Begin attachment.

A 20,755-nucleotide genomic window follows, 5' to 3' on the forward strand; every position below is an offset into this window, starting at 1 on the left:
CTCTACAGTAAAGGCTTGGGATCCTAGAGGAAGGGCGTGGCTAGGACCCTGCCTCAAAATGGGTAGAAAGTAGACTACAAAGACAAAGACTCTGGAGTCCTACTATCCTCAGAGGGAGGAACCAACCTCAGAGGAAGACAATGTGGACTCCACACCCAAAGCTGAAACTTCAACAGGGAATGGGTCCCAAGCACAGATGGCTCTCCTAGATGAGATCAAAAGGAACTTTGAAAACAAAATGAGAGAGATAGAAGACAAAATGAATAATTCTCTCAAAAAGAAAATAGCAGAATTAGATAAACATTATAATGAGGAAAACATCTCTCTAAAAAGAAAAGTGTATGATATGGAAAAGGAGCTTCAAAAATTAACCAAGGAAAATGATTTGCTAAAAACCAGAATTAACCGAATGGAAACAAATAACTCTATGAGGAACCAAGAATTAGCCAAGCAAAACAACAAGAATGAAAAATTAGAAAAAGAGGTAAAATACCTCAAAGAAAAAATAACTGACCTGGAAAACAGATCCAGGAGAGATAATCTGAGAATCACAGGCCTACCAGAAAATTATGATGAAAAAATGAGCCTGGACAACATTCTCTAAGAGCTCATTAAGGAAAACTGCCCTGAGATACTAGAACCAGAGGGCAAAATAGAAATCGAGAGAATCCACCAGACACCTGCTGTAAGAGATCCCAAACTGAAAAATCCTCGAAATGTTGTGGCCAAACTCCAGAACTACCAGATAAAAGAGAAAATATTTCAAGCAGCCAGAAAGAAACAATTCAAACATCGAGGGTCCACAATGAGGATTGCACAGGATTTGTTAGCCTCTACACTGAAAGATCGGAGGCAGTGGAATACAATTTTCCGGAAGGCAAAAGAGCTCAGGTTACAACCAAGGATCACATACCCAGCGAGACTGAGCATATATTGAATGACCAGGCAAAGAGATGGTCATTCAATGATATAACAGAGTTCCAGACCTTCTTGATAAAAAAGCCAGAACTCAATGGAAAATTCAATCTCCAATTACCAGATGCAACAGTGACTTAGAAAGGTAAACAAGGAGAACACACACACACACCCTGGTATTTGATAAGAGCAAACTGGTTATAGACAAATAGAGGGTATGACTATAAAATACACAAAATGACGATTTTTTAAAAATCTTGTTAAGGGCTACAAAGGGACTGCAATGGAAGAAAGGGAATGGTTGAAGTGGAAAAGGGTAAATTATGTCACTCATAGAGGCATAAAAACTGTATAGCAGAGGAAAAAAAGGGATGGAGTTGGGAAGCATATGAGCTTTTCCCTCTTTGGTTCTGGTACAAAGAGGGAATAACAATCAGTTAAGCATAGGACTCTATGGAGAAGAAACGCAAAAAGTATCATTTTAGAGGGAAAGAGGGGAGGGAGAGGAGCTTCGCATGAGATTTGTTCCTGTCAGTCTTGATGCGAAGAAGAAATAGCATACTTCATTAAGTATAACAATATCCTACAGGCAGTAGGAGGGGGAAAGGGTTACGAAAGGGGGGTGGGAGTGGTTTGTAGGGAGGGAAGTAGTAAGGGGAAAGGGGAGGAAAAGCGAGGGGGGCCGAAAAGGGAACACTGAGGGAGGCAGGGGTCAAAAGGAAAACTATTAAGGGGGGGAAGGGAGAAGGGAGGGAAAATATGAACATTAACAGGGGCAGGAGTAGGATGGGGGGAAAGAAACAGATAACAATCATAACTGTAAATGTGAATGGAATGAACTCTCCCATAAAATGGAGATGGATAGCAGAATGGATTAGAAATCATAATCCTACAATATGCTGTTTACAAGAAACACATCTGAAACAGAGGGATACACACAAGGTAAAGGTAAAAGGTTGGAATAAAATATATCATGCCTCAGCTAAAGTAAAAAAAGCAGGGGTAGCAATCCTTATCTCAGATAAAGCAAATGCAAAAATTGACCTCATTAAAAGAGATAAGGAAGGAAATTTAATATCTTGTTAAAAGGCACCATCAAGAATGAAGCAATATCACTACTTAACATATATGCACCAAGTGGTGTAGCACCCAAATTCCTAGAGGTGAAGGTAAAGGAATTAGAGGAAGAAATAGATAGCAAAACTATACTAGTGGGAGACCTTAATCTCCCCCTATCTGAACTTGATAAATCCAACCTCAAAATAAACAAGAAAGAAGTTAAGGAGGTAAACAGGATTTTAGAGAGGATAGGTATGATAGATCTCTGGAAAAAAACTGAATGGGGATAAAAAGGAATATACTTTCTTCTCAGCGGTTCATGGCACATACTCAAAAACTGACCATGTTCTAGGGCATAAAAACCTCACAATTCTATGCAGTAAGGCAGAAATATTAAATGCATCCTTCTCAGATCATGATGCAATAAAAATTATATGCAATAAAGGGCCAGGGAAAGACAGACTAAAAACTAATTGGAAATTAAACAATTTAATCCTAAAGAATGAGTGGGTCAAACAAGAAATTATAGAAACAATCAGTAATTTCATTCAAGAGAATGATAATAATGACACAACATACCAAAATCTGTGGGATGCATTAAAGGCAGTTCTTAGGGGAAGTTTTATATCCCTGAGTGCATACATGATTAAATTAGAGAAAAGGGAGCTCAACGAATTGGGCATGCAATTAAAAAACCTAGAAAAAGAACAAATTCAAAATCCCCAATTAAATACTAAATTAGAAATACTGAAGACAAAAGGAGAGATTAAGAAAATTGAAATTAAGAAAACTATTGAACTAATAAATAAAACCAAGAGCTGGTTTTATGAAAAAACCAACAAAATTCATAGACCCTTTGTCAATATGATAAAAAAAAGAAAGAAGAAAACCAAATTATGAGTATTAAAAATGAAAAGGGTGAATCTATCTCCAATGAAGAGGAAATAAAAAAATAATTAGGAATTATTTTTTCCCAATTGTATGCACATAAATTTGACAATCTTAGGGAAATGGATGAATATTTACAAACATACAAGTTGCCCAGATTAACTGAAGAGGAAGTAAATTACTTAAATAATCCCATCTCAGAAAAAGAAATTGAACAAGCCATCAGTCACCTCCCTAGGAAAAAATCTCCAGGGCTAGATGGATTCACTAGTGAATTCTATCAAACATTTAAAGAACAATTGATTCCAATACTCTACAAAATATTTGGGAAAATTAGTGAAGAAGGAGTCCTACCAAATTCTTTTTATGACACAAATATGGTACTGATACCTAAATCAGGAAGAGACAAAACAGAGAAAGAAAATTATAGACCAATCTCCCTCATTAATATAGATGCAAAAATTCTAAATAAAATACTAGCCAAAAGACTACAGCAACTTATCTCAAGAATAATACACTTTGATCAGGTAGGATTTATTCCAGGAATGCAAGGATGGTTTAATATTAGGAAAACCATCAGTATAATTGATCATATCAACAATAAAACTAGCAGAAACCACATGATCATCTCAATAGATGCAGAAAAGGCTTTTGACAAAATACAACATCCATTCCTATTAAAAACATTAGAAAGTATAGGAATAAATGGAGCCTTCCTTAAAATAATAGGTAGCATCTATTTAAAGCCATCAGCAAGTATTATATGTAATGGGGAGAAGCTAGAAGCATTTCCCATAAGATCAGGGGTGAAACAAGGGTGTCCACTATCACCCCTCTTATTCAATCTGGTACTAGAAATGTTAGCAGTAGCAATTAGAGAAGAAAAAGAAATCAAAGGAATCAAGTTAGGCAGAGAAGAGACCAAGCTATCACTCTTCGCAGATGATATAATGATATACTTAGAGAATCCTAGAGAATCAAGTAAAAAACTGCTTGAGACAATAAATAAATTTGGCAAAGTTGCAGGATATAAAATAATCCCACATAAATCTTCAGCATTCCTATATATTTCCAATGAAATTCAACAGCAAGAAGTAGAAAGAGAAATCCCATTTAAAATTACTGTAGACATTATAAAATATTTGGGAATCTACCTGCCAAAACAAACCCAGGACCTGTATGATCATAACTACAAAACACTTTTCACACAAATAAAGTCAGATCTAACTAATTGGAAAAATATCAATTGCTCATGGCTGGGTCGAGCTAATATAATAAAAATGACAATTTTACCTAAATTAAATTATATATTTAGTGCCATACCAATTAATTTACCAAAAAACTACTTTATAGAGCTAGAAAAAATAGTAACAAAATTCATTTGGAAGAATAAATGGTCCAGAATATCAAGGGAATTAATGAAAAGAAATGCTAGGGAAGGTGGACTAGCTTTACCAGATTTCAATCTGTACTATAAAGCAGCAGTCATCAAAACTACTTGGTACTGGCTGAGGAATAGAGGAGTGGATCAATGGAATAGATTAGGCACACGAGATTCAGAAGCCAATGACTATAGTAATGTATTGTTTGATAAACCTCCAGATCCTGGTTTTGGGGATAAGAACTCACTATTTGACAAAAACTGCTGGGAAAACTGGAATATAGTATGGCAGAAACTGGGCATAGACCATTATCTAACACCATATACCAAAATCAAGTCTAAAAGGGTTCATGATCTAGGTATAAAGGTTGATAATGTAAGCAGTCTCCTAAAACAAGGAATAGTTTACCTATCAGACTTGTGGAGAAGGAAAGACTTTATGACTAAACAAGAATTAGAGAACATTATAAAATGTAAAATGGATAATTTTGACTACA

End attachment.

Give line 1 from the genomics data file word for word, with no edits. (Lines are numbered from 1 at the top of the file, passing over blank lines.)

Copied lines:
A 20,755-nucleotide genomic window follows, 5' to 3' on the forward strand; every position below is an offset into this window, starting at 1 on the left: